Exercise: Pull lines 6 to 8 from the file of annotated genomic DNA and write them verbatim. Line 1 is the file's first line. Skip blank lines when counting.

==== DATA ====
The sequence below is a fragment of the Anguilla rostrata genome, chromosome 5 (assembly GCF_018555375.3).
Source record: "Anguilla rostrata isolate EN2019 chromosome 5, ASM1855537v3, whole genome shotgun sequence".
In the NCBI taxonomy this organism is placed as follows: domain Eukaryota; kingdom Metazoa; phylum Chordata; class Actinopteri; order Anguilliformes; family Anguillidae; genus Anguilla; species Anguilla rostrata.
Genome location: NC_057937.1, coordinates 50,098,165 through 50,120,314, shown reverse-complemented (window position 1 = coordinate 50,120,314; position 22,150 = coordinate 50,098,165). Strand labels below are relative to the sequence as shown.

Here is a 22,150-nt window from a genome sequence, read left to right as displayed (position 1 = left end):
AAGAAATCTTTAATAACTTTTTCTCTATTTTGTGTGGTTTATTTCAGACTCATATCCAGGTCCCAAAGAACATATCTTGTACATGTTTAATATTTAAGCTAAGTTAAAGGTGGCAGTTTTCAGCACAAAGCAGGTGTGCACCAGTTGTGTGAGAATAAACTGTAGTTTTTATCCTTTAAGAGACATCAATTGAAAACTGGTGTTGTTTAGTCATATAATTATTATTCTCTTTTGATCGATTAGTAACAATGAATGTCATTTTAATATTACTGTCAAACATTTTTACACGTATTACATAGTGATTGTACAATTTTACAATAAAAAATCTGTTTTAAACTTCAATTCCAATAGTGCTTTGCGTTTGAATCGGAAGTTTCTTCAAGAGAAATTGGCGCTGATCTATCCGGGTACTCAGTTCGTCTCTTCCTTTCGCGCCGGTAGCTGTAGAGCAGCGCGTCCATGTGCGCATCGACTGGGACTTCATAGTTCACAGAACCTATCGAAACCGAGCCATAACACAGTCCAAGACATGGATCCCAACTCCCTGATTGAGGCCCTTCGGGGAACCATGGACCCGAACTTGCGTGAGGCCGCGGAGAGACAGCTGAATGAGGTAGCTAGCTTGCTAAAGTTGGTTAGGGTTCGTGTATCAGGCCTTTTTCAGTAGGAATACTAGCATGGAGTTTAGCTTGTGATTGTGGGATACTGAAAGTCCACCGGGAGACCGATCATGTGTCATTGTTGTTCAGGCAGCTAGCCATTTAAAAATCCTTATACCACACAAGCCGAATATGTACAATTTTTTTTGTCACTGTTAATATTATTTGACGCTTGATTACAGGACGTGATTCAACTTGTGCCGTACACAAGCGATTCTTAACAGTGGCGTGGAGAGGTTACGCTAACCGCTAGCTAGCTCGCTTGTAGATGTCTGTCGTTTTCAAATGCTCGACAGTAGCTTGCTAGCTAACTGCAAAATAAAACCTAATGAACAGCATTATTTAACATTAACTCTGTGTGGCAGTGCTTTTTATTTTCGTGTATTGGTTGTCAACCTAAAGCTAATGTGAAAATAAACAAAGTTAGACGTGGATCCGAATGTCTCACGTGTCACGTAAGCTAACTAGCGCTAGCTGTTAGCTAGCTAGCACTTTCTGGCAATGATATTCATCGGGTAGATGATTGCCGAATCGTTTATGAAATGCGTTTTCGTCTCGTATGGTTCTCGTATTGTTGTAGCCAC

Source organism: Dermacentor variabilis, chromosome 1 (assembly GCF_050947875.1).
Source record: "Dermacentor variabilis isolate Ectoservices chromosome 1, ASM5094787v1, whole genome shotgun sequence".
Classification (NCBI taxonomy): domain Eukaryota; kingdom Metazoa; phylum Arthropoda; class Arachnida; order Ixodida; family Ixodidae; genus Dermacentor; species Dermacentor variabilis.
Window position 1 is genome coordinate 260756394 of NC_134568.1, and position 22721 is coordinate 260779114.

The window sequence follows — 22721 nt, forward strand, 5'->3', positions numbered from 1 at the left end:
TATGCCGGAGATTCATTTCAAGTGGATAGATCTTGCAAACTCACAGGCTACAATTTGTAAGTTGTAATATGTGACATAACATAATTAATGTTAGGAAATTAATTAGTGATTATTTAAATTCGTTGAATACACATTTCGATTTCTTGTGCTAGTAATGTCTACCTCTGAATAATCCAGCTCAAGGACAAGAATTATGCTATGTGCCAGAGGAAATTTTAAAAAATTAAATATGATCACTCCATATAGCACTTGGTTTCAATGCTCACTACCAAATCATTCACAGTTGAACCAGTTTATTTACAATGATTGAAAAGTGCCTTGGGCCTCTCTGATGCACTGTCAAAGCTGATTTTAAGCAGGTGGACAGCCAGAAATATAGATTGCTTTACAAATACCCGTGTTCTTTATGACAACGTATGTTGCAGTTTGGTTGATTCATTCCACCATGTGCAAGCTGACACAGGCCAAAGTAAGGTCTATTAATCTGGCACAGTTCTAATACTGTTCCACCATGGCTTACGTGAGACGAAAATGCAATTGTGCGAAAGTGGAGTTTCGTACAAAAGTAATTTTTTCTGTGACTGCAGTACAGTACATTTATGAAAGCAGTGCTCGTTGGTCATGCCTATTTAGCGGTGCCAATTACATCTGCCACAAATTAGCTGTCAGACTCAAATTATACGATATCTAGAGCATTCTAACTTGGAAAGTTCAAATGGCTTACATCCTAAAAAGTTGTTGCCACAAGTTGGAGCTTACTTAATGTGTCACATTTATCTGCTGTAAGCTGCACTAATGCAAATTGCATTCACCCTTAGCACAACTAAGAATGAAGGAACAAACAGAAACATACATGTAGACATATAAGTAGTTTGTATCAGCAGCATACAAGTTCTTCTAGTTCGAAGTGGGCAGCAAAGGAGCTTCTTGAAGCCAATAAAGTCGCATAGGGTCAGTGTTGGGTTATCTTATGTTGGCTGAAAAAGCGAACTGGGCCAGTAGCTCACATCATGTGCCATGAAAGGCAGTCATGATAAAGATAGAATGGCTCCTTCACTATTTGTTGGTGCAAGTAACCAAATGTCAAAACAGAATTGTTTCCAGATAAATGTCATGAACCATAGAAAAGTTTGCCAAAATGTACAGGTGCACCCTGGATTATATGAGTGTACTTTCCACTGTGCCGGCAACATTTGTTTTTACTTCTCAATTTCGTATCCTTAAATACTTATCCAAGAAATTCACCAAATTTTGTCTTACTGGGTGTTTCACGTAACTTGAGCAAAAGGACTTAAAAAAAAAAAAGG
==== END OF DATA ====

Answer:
AAGAAATCTTTAATAACTTTTTCTCTATTTTGTGTGGTTTATTTCAGACTCATATCCAGGTCCCAAAGAACATATCTTGTACATGTTTAATATTTAAGCTAAGTTAAAGGTGGCAGTTTTCAGCACAAAGCAGGTGTGCACCAGTTGTGTGAGAATAAACTGTAGTTTTTATCCTTTAAGAGACATCAATTGAAAACTGGTGTTGTTTAGTCATATAATTATTATTCTCTTTTGATCGATTAGTAACAATGAATGTCATTTTAATATTACTGTCAAACATTTTTACACGTATTACATAGTGATTGTACAATTTTACAATAAAAAATCTGTTTTAAACTTCAATTCCAATAGTGCTTTGCGTTTGAATCGGAAGTTTCTTCAAGAGAAATTGGCGCTGATCTATCCGGGTACTCAGTTCGTCTCTTCCTTTCGCGCCGGTAGCTGTAGAGCAGCGCGTCCATGTGCGCATCGACTGGGACTTCATAGTTCACAGAACCTATCGAAACCGAGCCATAACACAGTCCAAGACATGGATCCCAACTCCCTGATTGAGGCCCTTCGGGGAACCATGGACCCGAACTTGCGTGAGGCCGCGGAGAGACAGCTGAATGAGGTAGCTAGCTTGCTAAAGTTGGTTAGGGTTCGTGTATCAGGCCTTTTTCAGTAGGAATACTAGCATGGAGTTTAGCTTGTGATTGTGGGATACTGAAAGTCCACCGGGAGACCGATCATGTGTCATTGTTGTTCAGGCAGCTAGCCATTTAAAAATCCTTATACCACACAAGCCGAATATGTACAATTTTTTTTGTCACTGTTAATATTATTTGACGCTTGATTACAGGACGTGATTCAACTTGTGCCGTACACAAGCGATTCTTAACAGTGGCGTGGAGAGGTTACGCTAACCGCTAGCTAGCTCGCTTGTAGATGTCTGTCGTTTTCAAATGCTCGACAGTAGCTTGCTAGCTAACTGCAAAATAAAACCTAATGAACAGCATTATTTAACATTAACTCTGTGTGGCAGTGCTTTTTATTTTCGTGTATTGGTTGTCAACCTAAAGCTAATGTGAAAATAAACAAAGTTAGACGTGGATCCGAATGTCTCACGTGTCACGTAAGCTAACTAGCGCTAGCTGTTAGCTAGCTAGCACTTTCTGGCAATGATATTCATCGGGTAGATGATTGCCGAATCGTTTATGAAATGCGTTTTCGTCTCGTATGGTTCTCGTATTGTTGTAGCCAC

Source organism: Dermacentor variabilis, chromosome 1 (assembly GCF_050947875.1).
Source record: "Dermacentor variabilis isolate Ectoservices chromosome 1, ASM5094787v1, whole genome shotgun sequence".